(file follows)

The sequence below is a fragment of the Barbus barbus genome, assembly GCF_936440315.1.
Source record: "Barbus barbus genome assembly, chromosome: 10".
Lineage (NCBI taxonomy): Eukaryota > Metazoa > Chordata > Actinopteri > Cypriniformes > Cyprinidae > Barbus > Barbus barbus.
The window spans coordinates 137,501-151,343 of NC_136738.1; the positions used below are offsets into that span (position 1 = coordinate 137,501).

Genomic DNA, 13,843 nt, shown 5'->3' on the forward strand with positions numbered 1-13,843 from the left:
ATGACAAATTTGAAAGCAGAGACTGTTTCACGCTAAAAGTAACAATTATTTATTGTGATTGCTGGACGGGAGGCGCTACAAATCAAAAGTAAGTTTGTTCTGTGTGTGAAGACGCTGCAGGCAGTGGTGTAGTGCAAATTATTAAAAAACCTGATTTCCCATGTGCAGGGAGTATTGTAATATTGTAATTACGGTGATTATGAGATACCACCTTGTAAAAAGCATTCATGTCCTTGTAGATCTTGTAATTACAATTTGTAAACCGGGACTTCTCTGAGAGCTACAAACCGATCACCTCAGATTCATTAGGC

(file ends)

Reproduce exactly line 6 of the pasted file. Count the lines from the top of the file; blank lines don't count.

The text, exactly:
ATGACAAATTTGAAAGCAGAGACTGTTTCACGCTAAAAGTAACAATTATTTATTGTGATTGCTGGACGGGAGGCGCTACAAATCAAAAGTAAGTTTGTTCTGTGTGTGAAGACGCTGCAGGCAGTGGTGTAGTGCAAATTATTAAAAAACCTGATTTCCCATGTGCAGGGAGTATTGTAATATTGTAATTACGGTGATTATGAGATACCACCTTGTAAAAAGCATTCATGTCCTTGTAGATCTTGTAATTACAATTTGTAAACCGGGACTTCTCTGAGAGCTACAAACCGATCACCTCAGATTCATTAGGC